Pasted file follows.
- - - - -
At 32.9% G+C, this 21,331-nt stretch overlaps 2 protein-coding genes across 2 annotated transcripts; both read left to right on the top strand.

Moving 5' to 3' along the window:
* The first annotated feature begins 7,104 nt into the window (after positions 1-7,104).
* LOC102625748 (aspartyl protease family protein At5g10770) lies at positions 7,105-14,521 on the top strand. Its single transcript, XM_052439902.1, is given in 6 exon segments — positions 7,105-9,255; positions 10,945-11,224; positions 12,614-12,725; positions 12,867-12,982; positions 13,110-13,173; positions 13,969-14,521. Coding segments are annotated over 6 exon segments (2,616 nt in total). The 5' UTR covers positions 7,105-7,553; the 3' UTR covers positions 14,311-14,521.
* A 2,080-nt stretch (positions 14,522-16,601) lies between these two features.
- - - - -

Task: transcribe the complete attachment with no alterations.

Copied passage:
At 32.9% G+C, this 21,331-nt stretch overlaps 2 protein-coding genes across 2 annotated transcripts; both read left to right on the top strand.

Moving 5' to 3' along the window:
* The first annotated feature begins 7,104 nt into the window (after positions 1-7,104).
* LOC102625748 (aspartyl protease family protein At5g10770) lies at positions 7,105-14,521 on the top strand. Its single transcript, XM_052439902.1, is given in 6 exon segments — positions 7,105-9,255; positions 10,945-11,224; positions 12,614-12,725; positions 12,867-12,982; positions 13,110-13,173; positions 13,969-14,521. Coding segments are annotated over 6 exon segments (2,616 nt in total). The 5' UTR covers positions 7,105-7,553; the 3' UTR covers positions 14,311-14,521.
* A 2,080-nt stretch (positions 14,522-16,601) lies between these two features.